This past year has shown that the virtual workplace is here to stay; even as we look ahead to return to the office, it likely will be part-time before workplaces embrace full-time attendance – if they even do that, since its been proven that working remote works!
That said, you’re increasingly likely to find yourself in a digital-first application process, possibly all the way through onboarding. Personally, this is what happened to me in 2020 when I landed the Ad Club of New York i’mPART Fellowship, which is a executive preparation program designed to accelerate the careers of mid-level professionals.
The truth is we’re always interviewing whether formally or informally, whether its for your next promotion, a new team your company is forming an needs seasoned talent for, you’re being considered for a public speaking opportunity, or even a role that you are creating for yourself. That chapter starts with making an excellent digital first impression in your application materials (if applicable), and then nailing a virtual interview.
1. Test your technology
Truth be told, there is absolutely nothing worse than logging on five minutes before a meeting and realizing that you need to download some niche software. Pro Tip: Don’t assume the interview is using something you have already or are familiar with.
Depending on the extent and seniority of the individuals attending the meeting, you may even consider asking your interviewer’s Executive Assistant if you can do a five-minute test run with them the day before. Also be sure to ask if the line will be in use prior to your meeting. As in person, you want to arrive around five minutes early, but don’t want to be showing up at the tail end of some other meeting’s closing remarks!
2. Know your angles
If Tyra’s America’s Next Top Model advice taught us anything it’s to face the light and know your angles. If at all possible, set up with natural light facing you. You also want to be showing on camera clearly, and as straightforward as possible. This isn’t a selfie angle—don’t position the camera too high up. If necessary, employ a box or stack of books will get you to the right height.
3. Do a recorded run-through
Platforms like Zoom allow you to record a meeting—even a meeting of one. It’s free to set up an account that uses shorter meetings. Set one up with your personal e-mail, practice answering some general questions, and allow yourself to get more comfortable with video responses.
4. Make “eye contact”
Ironically, eye contact on video is staring right in the eye of the camera. It can be really hard for that to feel natural at first. You tend to want to look at the human in front of you on screen. A good mix of back and forth focusing on the screen and camera is important. However, when you’re answering questions, try to stay focused on that little fish eye, even if it feels awkward. (Hint: Your video test run will be able to reveal how much is too much focus in any one direction.)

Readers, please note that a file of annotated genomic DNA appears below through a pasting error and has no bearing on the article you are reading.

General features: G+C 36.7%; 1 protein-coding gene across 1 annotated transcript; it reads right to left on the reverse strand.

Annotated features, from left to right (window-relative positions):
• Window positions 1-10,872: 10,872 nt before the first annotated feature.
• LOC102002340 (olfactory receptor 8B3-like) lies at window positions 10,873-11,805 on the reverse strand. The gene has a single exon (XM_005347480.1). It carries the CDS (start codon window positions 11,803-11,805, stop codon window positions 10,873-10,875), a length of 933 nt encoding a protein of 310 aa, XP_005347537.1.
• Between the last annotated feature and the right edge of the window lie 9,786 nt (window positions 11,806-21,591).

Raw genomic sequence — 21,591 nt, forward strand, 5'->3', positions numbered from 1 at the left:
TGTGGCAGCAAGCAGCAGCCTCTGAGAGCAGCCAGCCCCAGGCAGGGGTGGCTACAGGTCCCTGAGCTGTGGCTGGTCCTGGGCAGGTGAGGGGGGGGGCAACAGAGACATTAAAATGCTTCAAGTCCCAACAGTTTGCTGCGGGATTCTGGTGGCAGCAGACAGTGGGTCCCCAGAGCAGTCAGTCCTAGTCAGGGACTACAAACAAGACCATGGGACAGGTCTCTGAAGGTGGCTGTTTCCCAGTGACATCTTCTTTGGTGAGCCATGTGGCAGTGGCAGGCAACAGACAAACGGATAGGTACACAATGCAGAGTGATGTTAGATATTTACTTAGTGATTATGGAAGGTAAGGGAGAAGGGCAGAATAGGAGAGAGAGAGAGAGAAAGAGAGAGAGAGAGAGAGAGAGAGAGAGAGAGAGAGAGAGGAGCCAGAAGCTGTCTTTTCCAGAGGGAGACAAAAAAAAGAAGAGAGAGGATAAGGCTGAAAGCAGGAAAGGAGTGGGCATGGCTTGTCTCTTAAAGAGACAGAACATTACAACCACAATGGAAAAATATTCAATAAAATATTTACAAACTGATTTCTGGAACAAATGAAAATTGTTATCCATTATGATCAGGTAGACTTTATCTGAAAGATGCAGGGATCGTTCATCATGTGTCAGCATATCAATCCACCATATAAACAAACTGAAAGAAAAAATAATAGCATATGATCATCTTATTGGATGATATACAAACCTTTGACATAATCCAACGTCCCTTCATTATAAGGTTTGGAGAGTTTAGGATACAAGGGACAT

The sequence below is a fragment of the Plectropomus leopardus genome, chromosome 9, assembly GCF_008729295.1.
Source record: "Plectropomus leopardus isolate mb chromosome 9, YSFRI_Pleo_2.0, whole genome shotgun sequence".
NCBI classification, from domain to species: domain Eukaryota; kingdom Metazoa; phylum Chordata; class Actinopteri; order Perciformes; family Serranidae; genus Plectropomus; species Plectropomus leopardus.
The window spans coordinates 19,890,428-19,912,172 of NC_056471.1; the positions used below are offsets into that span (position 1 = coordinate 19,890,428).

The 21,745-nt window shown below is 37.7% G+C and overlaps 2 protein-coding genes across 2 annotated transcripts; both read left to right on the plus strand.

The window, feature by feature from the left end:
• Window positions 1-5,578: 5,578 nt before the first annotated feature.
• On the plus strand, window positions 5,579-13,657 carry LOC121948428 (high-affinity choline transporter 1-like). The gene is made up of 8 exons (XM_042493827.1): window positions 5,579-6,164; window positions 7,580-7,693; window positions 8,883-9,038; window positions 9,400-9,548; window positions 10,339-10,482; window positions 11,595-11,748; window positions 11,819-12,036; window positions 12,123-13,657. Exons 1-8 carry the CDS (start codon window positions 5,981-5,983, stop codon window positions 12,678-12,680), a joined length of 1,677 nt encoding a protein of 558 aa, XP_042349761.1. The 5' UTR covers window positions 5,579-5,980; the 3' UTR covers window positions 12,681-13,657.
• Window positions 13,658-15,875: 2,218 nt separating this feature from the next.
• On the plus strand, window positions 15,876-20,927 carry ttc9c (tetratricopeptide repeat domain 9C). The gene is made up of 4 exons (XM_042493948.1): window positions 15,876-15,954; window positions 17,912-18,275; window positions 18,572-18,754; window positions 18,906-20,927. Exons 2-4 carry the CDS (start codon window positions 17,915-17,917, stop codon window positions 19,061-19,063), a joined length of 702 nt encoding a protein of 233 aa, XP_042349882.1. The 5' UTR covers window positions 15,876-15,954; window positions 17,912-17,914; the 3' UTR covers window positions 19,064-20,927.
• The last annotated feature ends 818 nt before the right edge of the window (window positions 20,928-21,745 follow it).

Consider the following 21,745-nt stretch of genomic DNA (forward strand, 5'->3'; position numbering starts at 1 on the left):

5. Check your microphone quality
Most computers today have great enough microphone quality that you can go with whatever is built in. However, if you’re using headphones, you’ll want to check how that changes your connection. And, if part of your role is going to include heavy voice communication work, you might want to go the extra mile to sound like your best self. External microphones are becoming more affordable and could be a useful addition.
6. Pass on virtual backgrounds
Even if you’ve got a roster of some relatively professional faux backgrounds, now is not the time. You are trying to highlight yourself and come across as authentically you. Fake backgrounds don’t convey that authenticity.
Set yourself up a relatively distraction-free background in your home, with as few trinkets behind you as possible. While it may be tempting to convey your personality through what’s behind you, restrain yourself. Remember, if this were happening in person, you’d likely be in a meeting room, which is relatively clean and neutral.
7. Take notes offline
There are few things more distracting than someone typing away during a video meeting. You may feel like you’re being ultra efficient, note taking digitally while you’re in conversation with your interviewer. It’s not a good look.
An old fashioned pen and paper is much more professional in this setting. And since they can’t see your desk, feel free to also narrate when you need a moment to jot something down. “I’m just making a few notes here, one moment,” helps any awkward silences.
8. Don’t talk over anyone
In an in-person exchange, it’s a little easier to make small verbal cues to show that you’re in step with someone while they’re talking. Virtually, that’s much harder. On the best of bandwidths, the line tends to break up a bit when people talk over each other even in small moments. Instead, consider exaggerating your non-verbals—nodding, smiling, and making strong eye contact where appropriate.
9. Be yourself
Most importantly, be yourself. Any meeting in person would start with a few moments of small talk, or a more casual introduction. Don’t feel like you need to arrive perfectly ready to launch into your pitch. A few minutes of human authenticity goes a long way in our socially-distanced world right now.
Maddie K Photography